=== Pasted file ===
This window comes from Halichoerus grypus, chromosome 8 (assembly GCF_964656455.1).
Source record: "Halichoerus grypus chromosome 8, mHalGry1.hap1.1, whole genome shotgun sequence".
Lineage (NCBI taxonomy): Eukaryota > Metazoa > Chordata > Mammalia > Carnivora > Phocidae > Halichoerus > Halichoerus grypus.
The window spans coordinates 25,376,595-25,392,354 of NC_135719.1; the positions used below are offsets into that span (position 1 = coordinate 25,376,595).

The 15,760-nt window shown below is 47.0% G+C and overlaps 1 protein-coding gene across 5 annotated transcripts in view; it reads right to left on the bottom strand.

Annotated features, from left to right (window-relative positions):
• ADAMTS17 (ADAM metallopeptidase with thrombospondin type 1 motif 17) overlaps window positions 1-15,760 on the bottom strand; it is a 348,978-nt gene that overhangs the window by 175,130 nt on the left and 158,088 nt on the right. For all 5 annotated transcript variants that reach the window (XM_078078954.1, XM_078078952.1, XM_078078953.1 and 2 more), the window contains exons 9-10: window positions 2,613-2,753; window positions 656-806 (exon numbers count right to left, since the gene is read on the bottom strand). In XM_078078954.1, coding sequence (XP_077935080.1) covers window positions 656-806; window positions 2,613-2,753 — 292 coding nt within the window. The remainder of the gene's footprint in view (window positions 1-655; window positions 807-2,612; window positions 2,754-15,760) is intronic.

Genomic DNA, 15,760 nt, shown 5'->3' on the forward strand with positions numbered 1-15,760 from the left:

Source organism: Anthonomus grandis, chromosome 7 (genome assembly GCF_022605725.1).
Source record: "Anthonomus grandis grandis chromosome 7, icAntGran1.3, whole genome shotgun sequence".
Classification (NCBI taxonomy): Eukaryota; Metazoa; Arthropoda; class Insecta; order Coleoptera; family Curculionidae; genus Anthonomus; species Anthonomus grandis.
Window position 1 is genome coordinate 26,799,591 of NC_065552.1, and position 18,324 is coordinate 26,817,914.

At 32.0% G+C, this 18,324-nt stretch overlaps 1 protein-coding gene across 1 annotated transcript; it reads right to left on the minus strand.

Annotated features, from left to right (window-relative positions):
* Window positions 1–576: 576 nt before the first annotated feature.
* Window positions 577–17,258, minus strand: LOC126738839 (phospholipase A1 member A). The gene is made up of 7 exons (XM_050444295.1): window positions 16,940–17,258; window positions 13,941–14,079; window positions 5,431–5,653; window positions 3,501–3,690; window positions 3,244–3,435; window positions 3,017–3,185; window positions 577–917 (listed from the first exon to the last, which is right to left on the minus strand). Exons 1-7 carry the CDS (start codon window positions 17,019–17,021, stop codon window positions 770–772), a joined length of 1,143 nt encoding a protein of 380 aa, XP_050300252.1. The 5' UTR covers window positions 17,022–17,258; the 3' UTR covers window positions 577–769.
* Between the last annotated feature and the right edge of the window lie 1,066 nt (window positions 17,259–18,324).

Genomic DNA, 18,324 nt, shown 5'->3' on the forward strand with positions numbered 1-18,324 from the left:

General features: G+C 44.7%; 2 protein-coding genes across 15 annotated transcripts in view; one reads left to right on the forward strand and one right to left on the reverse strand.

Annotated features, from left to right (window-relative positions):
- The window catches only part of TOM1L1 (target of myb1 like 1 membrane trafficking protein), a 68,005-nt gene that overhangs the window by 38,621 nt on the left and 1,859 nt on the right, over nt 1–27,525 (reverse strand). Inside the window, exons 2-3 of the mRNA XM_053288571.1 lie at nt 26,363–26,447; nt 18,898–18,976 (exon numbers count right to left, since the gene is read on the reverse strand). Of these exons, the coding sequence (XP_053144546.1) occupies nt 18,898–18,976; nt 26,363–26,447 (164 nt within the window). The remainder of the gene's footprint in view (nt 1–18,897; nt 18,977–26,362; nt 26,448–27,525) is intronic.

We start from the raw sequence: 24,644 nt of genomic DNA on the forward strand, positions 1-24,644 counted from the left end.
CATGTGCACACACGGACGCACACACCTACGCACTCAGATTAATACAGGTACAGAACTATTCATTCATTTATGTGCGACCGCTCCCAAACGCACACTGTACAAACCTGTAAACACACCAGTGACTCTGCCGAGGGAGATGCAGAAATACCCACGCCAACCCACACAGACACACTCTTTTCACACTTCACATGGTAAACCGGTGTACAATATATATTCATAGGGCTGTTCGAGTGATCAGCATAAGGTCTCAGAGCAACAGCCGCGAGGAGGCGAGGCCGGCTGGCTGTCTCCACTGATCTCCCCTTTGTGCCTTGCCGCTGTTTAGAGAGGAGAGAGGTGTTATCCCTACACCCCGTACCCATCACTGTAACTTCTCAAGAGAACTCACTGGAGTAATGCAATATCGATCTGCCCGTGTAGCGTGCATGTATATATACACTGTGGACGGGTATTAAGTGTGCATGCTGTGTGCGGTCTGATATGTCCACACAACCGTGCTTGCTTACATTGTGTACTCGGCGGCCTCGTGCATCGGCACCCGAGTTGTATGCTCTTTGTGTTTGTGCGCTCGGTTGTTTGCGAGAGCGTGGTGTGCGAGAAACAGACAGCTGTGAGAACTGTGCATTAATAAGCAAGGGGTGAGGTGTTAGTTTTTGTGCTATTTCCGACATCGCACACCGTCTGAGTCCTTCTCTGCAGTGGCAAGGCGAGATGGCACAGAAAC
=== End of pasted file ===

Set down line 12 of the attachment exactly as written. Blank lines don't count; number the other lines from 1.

Window position 1 is genome coordinate 26,799,591 of NC_065552.1, and position 18,324 is coordinate 26,817,914.